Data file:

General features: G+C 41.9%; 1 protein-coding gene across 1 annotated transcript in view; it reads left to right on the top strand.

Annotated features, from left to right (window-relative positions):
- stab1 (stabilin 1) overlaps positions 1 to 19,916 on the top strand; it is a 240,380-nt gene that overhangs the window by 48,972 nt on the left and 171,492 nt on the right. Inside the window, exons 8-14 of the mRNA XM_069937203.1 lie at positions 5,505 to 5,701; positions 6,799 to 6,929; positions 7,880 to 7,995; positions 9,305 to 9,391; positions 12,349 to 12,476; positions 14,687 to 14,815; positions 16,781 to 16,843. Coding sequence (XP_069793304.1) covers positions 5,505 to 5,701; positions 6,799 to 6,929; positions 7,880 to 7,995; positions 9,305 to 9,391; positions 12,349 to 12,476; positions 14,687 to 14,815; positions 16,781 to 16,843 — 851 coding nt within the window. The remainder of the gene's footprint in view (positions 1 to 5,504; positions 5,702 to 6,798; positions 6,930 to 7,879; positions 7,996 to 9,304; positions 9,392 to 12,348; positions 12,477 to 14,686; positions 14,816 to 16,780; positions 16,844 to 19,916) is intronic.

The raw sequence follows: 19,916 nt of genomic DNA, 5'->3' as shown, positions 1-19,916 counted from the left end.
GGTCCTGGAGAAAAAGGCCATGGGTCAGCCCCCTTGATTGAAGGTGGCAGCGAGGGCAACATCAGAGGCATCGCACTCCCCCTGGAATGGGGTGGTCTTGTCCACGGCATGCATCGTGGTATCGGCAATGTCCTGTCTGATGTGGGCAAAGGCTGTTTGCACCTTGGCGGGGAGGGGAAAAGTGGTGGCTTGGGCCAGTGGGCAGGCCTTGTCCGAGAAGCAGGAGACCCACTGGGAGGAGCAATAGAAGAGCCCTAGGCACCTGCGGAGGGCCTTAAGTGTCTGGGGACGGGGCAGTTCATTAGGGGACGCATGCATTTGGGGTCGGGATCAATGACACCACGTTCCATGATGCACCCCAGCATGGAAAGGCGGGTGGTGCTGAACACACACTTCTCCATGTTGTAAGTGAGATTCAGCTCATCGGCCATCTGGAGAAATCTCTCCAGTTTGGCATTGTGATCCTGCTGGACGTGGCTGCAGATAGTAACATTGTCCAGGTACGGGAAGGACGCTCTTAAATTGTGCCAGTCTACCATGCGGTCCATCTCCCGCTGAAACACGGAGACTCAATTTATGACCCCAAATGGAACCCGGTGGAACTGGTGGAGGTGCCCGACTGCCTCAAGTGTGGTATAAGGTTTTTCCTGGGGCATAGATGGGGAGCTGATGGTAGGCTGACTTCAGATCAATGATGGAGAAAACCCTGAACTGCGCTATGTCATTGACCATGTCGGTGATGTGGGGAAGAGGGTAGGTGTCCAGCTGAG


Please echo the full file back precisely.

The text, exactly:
General features: G+C 41.9%; 1 protein-coding gene across 1 annotated transcript in view; it reads left to right on the top strand.

Annotated features, from left to right (window-relative positions):
- stab1 (stabilin 1) overlaps positions 1 to 19,916 on the top strand; it is a 240,380-nt gene that overhangs the window by 48,972 nt on the left and 171,492 nt on the right. Inside the window, exons 8-14 of the mRNA XM_069937203.1 lie at positions 5,505 to 5,701; positions 6,799 to 6,929; positions 7,880 to 7,995; positions 9,305 to 9,391; positions 12,349 to 12,476; positions 14,687 to 14,815; positions 16,781 to 16,843. Coding sequence (XP_069793304.1) covers positions 5,505 to 5,701; positions 6,799 to 6,929; positions 7,880 to 7,995; positions 9,305 to 9,391; positions 12,349 to 12,476; positions 14,687 to 14,815; positions 16,781 to 16,843 — 851 coding nt within the window. The remainder of the gene's footprint in view (positions 1 to 5,504; positions 5,702 to 6,798; positions 6,930 to 7,879; positions 7,996 to 9,304; positions 9,392 to 12,348; positions 12,477 to 14,686; positions 14,816 to 16,780; positions 16,844 to 19,916) is intronic.

The raw sequence follows: 19,916 nt of genomic DNA, 5'->3' as shown, positions 1-19,916 counted from the left end.
GGTCCTGGAGAAAAAGGCCATGGGTCAGCCCCCTTGATTGAAGGTGGCAGCGAGGGCAACATCAGAGGCATCGCACTCCCCCTGGAATGGGGTGGTCTTGTCCACGGCATGCATCGTGGTATCGGCAATGTCCTGTCTGATGTGGGCAAAGGCTGTTTGCACCTTGGCGGGGAGGGGAAAAGTGGTGGCTTGGGCCAGTGGGCAGGCCTTGTCCGAGAAGCAGGAGACCCACTGGGAGGAGCAATAGAAGAGCCCTAGGCACCTGCGGAGGGCCTTAAGTGTCTGGGGACGGGGCAGTTCATTAGGGGACGCATGCATTTGGGGTCGGGATCAATGACACCACGTTCCATGATGCACCCCAGCATGGAAAGGCGGGTGGTGCTGAACACACACTTCTCCATGTTGTAAGTGAGATTCAGCTCATCGGCCATCTGGAGAAATCTCTCCAGTTTGGCATTGTGATCCTGCTGGACGTGGCTGCAGATAGTAACATTGTCCAGGTACGGGAAGGACGCTCTTAAATTGTGCCAGTCTACCATGCGGTCCATCTCCCGCTGAAACACGGAGACTCAATTTATGACCCCAAATGGAACCCGGTGGAACTGGTGGAGGTGCCCGACTGCCTCAAGTGTGGTATAAGGTTTTTCCTGGGGCATAGATGGGGAGCTGATGGTAGGCTGACTTCAGATCAATGATGGAGAAAACCCTGAACTGCGCTATGTCATTGACCATGTCGGTGATGTGGGGAAGAGGGTAGGTGTCCAGCTGAG